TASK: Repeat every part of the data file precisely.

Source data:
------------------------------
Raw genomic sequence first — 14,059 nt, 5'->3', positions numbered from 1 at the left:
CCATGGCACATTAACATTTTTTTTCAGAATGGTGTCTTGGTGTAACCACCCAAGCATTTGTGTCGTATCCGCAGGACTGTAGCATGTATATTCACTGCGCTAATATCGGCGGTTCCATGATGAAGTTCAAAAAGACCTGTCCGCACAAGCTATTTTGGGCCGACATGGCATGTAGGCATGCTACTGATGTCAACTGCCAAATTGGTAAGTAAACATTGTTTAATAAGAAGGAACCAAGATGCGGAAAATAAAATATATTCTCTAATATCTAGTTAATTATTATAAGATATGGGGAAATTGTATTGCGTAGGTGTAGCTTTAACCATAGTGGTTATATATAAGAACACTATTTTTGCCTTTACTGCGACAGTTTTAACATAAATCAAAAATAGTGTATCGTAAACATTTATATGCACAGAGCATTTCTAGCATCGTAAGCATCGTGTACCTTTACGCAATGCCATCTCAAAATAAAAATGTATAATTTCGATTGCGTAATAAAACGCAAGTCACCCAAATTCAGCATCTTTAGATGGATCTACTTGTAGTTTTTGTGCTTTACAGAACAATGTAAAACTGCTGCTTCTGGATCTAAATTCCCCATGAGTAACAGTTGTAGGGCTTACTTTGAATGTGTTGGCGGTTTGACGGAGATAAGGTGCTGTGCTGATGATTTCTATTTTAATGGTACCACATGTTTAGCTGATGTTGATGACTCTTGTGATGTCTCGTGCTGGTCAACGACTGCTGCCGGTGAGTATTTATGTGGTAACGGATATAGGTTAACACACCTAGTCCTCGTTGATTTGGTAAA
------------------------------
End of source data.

Raw genomic sequence first — 14,059 nt, 5'->3', positions numbered from 1 at the left:
CCATGGCACATTAACATTTTTTTTCAGAATGGTGTCTTGGTGTAACCACCCAAGCATTTGTGTCGTATCCGCAGGACTGTAGCATGTATATTCACTGCGCTAATATCGGCGGTTCCATGATGAAGTTCAAAAAGACCTGTCCGCACAAGCTATTTTGGGCCGACATGGCATGTAGGCATGCTACTGATGTCAACTGCCAAATTGGTAAGTAAACATTGTTTAATAAGAAGGAACCAAGATGCGGAAAATAAAATATATTCTCTAATATCTAGTTAATTATTATAAGATATGGGGAAATTGTATTGCGTAGGTGTAGCTTTAACCATAGTGGTTATATATAAGAACACTATTTTTGCCTTTACTGCGACAGTTTTAACATAAATCAAAAATAGTGTATCGTAAACATTTATATGCACAGAGCATTTCTAGCATCGTAAGCATCGTGTACCTTTACGCAATGCCATCTCAAAATAAAAATGTATAATTTCGATTGCGTAATAAAACGCAAGTCACCCAAATTCAGCATCTTTAGATGGATCTACTTGTAGTTTTTGTGCTTTACAGAACAATGTAAAACTGCTGCTTCTGGATCTAAATTCCCCATGAGTAACAGTTGTAGGGCTTACTTTGAATGTGTTGGCGGTTTGACGGAGATAAGGTGCTGTGCTGATGATTTCTATTTTAATGGTACCACATGTTTAGCTGATGTTGATGACTCTTGTGATGTCTCGTGCTGGTCAACGACTGCTGCCGGTGAGTATTTATGTGGTAACGGATATAGGTTAACACACCTAGTCCTCGTTGATTTGGTAAA